A frosty morning on Lammas Land
Well, sadly I did not manage to stick to my New Year’s Resolution of posting on the first of every month, but at least in that failing, some other things got done instead, namely the second module of my garden design course was completed and submitted, which was gratifying (roll on the next four projects!…)
I must do better in subsequent months to blog post on time!
Moth orchid in the February sun
Coronilla and Euphorbia still cheerily yellow in the snow
[I have done everything I can think of to get rid of the odd grid that has appeared above this text, but it refuses to leave, so please just ignore it!]
January and February are of course famously difficult months for everyone – despite the fun of starting afresh with a new year and new projects and resolutions, the unrelenting stubborn cold can freeze even the happiest spirits, and make gardeners long for the satisfaction and surprise of spring and everything rushing headlong into flower and greenery.
So, there has been an awful lot of frost, which is often very picturesque…
Libertia and rosemary
and even a little bit of snow as well….
Phlomis russeliana seedheads wearing fetching snow hats
Anemanthele lessoniana and box
In fact there is plenty to enjoy in the garden at this time of year, as long as you have planted some things to glory in during these barren months.
Firstly there are snowdrops – wonderfully tough bulbs that press on resolutely in the cold and grey, and just insist that you crouch down and have a proper gaze at their exquisite detail.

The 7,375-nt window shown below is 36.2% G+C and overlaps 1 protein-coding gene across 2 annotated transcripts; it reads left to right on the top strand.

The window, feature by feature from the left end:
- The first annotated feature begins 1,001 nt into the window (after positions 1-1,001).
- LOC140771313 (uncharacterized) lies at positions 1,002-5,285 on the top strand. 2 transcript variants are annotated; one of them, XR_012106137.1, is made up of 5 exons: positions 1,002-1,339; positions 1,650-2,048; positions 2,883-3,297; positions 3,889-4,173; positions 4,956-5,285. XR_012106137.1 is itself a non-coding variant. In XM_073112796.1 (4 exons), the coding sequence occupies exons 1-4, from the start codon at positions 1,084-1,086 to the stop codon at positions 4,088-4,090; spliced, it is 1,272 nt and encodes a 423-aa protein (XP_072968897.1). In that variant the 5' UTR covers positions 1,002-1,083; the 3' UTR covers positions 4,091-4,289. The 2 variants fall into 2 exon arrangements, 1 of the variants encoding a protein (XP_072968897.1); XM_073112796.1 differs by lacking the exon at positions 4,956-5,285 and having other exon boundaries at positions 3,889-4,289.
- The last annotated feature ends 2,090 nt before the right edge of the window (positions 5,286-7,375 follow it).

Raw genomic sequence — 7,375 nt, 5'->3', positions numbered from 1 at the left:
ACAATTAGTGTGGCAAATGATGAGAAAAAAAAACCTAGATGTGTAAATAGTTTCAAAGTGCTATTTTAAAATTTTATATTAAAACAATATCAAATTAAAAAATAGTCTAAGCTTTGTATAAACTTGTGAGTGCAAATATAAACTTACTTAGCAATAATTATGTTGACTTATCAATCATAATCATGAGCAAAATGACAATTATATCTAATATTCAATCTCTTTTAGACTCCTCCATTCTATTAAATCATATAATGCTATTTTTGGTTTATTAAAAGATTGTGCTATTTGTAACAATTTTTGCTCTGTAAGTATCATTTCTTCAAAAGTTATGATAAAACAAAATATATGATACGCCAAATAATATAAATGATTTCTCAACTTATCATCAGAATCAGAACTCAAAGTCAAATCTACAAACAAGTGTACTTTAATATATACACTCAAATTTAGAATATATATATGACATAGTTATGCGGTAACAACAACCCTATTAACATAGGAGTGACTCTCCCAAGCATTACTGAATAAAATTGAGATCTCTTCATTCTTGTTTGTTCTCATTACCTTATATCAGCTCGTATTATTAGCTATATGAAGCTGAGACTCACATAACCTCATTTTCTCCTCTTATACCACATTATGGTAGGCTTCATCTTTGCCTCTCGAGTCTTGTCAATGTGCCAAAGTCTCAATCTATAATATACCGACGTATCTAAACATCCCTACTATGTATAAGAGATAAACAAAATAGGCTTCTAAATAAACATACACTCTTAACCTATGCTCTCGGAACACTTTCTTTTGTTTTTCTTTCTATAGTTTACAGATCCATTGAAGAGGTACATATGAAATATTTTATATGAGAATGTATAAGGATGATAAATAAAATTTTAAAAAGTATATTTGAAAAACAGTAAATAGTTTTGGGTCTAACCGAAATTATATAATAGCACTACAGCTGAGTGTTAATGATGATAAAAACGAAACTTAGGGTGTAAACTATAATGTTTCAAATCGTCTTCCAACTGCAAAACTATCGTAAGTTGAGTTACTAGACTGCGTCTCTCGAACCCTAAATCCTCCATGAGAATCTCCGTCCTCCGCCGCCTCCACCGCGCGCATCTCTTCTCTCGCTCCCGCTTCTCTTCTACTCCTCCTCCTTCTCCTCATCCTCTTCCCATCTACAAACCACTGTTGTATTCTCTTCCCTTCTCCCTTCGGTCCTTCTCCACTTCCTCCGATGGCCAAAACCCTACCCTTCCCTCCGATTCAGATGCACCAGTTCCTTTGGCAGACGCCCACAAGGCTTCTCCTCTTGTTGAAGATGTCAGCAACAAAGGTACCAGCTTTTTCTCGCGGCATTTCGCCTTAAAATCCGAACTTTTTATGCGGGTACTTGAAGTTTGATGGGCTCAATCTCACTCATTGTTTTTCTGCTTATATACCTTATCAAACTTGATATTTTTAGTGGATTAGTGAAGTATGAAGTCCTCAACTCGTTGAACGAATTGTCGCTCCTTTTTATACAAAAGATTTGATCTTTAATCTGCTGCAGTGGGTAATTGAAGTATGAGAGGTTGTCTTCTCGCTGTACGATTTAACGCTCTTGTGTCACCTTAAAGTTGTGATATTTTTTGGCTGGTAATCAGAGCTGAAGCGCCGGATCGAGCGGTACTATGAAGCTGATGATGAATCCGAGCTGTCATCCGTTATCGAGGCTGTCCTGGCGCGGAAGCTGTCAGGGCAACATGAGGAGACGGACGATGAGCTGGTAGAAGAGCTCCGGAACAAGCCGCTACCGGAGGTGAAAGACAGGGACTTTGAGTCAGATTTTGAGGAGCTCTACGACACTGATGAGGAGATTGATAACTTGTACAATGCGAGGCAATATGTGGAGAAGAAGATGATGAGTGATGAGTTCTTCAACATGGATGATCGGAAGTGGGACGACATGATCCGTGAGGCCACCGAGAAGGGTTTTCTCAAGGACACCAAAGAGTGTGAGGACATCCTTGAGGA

Hellebores are always such stalwarts coming up with the glamorous goods winter after winter. Its a good idea to turn their heads round so you can see the inside the flowers.
And then there are the evergreens, which we suddenly remember with such affection when all else is skeletal and grey. These are the true foundations of the garden, the backbone and the rocks of our gardening lives in the winter – a constant matrix of reassuring gravitas and glossy steadfastness. The following evergreens are all greatly recommended –
Mahonia (in my parents’ garden)
Garrya elliptica (also in my parents’ garden)
Clematis armandii in bud
Sarcococca ruscifolia var.chinensis ‘Dragon Gate’
And, of course, the anticipation of the delights to come also keeps us all going as the bulbs begin to emerge.
Emerging daffodil Narcissus ‘Tete a Tete’
I have also been continuing gardening for my client, which is very enjoyable, having another garden to think about, alongside my own and that of my parents.
Freak hail storm stops work for a little while
And yesterday my client’s lovely dainty crocus were all emerging in the cold – every one weeded around carefully by hand as they are beginning to naturalise so well. That way I really got to look at their delicate beauty close up.
Whilst the wonderful venerable Magnolia towered above myself and the crocuses, impressively in bud against the grey clouds.
So, now I finally have my work station properly organised at last, (instead of hiding my drawing board away each day!), its properly full steam ahead with my KLC course…
Happy gardening and dreaming of spring!